/ Fentanyl / Treatment For Fentanyl Abuse And Addiction
Treatment for Fentanyl Abuse and Addiction
Fentanyl, a synthetic (artificial) opioid pain medication, has gained much attention in the past few years. Several high-profile individuals, including musicians Prince, Tom Petty, Mac Miller, and Lil Peep, were found to have died due to using the substance.
Fentanyl, first discovered in the early 1960s, has 50 to 300 times more potency than morphine. According to the CDC's National Center for Health Statistics, opioids, primarily Fentanyl (dubbed a "miracle drug" by pain experts), were responsible for 64% of overdose fatalities in the twelve months ending April 2021. This was a 49% increase from the previous year.
What is Fentanyl?
Fentanyl is a synthetic opioid that may be lawfully administered to people as a pain reliever after surgery or to someone with severe pain who's tolerant of other opioids. The drug is classified as a Schedule II substance. It means it's legal for medicinal usage, but the drug also has a high risk of addiction. Hence it is a restricted substance.
Prescription fentanyl comes in the forms of Duragesic®, Sublimaze®, and Actiq® and should only be used under the supervision of a physician. Prescription fentanyl is usually given in three different ways. The patient may receive an injection of the drug, take it orally, or wear transdermal patches to gain relief.
When you take a dose of Fentanyl, you will experience a brief euphoria. It will make you feel delighted, confused, and fatigued simultaneously. Breathing becomes shallower, and blood pressure goes down as a result. Dizziness, trouble breathing, convulsions, and even death are all potential risks if you take too much Fentanyl.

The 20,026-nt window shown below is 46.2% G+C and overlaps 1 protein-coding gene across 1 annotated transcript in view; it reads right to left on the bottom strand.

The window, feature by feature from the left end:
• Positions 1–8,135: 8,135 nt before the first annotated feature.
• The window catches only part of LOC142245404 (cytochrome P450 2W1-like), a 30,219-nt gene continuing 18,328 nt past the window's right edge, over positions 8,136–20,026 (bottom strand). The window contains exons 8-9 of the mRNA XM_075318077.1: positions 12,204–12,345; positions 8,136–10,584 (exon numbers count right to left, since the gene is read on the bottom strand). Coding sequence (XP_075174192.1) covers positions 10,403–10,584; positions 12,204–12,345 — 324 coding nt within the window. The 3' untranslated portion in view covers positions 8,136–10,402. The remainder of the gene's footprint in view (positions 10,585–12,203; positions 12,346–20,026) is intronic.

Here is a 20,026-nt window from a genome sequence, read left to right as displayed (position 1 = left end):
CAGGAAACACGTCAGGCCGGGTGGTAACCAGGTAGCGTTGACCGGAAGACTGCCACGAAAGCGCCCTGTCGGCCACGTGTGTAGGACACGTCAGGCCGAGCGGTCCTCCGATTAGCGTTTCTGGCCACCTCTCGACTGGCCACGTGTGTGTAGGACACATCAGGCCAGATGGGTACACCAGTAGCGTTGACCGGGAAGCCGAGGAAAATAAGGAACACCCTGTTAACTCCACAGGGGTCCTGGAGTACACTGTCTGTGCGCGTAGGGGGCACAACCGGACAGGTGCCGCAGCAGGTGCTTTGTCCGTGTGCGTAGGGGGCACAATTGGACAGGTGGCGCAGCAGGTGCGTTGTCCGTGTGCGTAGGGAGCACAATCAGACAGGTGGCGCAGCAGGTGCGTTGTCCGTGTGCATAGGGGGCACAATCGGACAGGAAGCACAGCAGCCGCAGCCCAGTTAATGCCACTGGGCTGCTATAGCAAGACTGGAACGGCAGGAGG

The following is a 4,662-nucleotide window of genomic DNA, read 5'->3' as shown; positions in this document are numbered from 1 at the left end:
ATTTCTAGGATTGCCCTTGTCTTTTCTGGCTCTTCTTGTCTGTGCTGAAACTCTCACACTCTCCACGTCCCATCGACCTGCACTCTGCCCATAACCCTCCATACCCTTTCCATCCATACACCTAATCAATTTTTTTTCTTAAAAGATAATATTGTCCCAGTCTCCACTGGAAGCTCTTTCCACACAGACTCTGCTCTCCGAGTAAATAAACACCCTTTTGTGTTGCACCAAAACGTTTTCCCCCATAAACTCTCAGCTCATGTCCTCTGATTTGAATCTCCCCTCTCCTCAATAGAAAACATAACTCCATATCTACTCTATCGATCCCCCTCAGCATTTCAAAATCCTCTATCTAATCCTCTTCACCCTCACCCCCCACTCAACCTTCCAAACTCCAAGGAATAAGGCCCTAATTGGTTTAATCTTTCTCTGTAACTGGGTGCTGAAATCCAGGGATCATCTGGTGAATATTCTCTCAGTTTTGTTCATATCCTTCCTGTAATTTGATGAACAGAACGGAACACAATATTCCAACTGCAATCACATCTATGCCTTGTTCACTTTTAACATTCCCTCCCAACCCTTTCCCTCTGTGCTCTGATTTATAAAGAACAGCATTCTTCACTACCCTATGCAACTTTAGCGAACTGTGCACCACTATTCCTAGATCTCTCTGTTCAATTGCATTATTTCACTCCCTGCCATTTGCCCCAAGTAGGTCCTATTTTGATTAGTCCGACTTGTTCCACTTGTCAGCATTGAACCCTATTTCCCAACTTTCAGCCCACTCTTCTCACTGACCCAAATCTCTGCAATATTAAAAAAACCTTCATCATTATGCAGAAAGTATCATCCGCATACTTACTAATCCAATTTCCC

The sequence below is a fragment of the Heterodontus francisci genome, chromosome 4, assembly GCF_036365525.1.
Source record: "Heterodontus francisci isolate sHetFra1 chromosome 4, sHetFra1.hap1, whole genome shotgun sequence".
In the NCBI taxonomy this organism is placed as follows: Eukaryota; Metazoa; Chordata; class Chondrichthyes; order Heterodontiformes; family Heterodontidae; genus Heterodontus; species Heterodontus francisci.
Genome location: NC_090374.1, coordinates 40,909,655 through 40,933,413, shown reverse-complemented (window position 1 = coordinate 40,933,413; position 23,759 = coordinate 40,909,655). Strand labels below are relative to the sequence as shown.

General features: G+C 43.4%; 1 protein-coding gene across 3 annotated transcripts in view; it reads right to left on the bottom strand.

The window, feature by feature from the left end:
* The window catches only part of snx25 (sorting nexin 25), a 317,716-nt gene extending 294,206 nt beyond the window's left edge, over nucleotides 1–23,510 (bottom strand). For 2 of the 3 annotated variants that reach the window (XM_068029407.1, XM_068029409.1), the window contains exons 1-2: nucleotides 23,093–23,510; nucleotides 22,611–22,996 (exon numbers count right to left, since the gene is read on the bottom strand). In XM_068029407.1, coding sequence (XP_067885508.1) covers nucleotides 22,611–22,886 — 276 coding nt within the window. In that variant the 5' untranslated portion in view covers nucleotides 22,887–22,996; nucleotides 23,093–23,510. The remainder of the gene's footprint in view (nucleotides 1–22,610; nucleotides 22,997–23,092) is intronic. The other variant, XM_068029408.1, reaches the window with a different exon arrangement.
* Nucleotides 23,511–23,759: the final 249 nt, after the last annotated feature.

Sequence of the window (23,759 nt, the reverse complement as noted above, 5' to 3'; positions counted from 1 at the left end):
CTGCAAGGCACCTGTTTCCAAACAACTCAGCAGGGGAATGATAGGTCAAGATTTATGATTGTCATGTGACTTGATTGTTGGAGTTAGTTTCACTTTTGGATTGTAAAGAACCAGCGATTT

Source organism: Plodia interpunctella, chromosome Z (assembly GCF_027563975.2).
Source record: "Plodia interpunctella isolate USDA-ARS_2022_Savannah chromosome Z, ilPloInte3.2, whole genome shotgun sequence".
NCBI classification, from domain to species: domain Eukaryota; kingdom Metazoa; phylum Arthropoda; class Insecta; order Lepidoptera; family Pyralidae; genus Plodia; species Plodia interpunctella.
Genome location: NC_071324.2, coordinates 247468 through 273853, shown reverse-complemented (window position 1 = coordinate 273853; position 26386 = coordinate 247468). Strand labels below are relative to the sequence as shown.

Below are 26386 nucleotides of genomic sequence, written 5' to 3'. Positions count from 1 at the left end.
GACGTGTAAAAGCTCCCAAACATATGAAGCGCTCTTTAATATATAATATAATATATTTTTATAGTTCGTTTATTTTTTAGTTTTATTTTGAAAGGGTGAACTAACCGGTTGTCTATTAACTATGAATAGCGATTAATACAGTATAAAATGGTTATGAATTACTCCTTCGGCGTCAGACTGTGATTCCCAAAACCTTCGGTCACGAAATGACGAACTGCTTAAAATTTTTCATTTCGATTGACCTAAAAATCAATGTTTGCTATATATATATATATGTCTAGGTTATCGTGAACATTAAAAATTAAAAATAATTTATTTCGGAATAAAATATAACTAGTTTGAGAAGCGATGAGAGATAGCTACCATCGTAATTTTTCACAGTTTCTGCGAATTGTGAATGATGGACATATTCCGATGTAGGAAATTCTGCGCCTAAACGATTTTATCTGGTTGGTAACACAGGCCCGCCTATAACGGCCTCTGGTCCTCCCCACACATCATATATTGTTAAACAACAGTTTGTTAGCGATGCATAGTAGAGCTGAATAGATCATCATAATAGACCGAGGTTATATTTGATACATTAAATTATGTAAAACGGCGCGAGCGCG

Get treatment immediately if you or someone you care about is suffering from fentanyl addiction.
Fentanyl Addiction Treatment Options
If you or a loved one is struggling with a fentanyl addiction, expert medical detox and therapy can help you become clean. For a better chance of success, treatment focuses on the addiction's physical and emotional dimensions. A Fentanyl treatment facility may provide the following services:
Rolling Hills Recovery Center
Dr. Williams presently serves on the board of Directors for two non-profit service organizations. He holds a Master’s degree in Human Services from Lincoln University, Philadelphia, Pa, and a Ph.D. with a concentration in Clinical Psychology from Union Institute and University. In Cincinnati, Ohio. He is licensed to practice addictions counseling in both New Jersey and Connecticut and has a pending application as a practicing Psychologist in New Jersey.
Medically Assisted Detox (MAD)
A MAD is undoubtedly the first step in a fentanyl addiction rehabilitation strategy. However, detox is merely the first stage in the recovery process, and without continued support and psychotherapy, most people will relapse. Some drugs have been shown to treat Fentanyl addiction successfully.
Buprenorphine and methadone are the most often utilized drugs to treat addiction to opioids like Fentanyl. However, another drug called naltrexone is sometimes used. The cost of these drugs varies. You may need to consider such factors while deciding on a treatment alternative.
Methadone and buprenorphine deceive the brain into believing that the opioid issue is still there. The individual using the drug feels more natural, not euphoric, and there is no withdrawal. Cravings are also reduced with methadone and buprenorphine.